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This chapter questions the future of inclusive diversity and multiculturalism in contexts where migrant statuses are increasingly stratified and unequal. It analyses transitions in the policy discourses of multiculturalism and diversity in Aotearoa/New Zealand over a period of two decades, highlighting the growing stratification of migrants into distinct intersectional ‘categories’ within current policy and public discourse: precarious migrants, permanent residents and the super-diverse. Pointing to a shift from ‘inclusive’ to ‘targeted’ multiculturalism after 2008, the chapter identifies the needs and entitlements of each group and the potential conflicts in their claims for rights. The conclusion offers some critical reflections for reconsidering contemporary multicultural policy.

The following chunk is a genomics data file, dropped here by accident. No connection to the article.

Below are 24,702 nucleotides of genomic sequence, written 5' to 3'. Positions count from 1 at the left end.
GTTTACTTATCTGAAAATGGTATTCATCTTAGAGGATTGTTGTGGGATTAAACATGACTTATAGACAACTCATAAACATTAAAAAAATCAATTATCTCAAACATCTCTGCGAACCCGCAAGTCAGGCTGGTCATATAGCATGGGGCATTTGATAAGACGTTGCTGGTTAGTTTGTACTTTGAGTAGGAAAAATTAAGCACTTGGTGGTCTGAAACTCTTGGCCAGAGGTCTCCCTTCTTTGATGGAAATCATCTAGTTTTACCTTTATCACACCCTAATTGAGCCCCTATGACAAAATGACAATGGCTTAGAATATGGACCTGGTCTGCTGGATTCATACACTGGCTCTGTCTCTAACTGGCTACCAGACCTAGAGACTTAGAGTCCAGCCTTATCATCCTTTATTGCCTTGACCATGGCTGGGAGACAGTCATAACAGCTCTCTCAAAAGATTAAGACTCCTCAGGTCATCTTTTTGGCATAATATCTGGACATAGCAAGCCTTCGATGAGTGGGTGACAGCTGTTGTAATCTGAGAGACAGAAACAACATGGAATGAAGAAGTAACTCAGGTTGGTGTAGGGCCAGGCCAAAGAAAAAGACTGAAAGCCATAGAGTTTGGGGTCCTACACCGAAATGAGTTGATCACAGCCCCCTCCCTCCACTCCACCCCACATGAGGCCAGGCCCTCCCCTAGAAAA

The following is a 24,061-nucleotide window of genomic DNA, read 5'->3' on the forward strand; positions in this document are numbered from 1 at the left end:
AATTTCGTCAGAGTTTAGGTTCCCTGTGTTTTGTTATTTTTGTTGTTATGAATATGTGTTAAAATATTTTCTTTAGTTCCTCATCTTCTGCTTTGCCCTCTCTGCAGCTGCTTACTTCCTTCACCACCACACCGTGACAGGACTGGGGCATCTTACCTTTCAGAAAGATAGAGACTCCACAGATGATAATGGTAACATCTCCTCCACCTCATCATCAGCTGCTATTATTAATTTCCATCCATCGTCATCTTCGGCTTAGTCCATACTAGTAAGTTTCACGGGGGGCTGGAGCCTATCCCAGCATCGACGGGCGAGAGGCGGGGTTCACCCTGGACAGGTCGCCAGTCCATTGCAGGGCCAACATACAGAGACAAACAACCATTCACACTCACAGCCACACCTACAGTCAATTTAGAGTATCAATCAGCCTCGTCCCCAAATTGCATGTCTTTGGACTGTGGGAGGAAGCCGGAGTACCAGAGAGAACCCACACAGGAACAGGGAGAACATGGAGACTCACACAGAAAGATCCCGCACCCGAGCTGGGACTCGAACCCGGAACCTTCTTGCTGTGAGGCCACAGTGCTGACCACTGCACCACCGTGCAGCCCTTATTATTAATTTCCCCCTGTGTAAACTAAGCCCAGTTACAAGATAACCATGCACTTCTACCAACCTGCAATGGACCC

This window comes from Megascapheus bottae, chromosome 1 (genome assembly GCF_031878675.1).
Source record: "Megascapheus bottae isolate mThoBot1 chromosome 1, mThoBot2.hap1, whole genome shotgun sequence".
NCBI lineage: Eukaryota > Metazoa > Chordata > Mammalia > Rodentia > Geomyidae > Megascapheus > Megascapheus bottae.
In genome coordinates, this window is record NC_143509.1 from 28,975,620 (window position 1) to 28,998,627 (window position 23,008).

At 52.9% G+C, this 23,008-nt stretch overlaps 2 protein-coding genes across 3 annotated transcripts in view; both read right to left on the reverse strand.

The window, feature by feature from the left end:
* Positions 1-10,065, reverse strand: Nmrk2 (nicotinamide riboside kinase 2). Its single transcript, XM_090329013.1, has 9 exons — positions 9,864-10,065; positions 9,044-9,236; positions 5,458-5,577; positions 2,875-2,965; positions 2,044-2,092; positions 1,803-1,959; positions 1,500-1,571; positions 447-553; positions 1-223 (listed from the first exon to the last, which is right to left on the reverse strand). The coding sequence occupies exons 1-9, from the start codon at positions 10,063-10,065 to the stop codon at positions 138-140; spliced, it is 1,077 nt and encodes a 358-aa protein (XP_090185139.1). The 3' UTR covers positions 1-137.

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- Justifying Inequalities: Multiculturalism and Stratified Migration in Aotearoa/New Zealand
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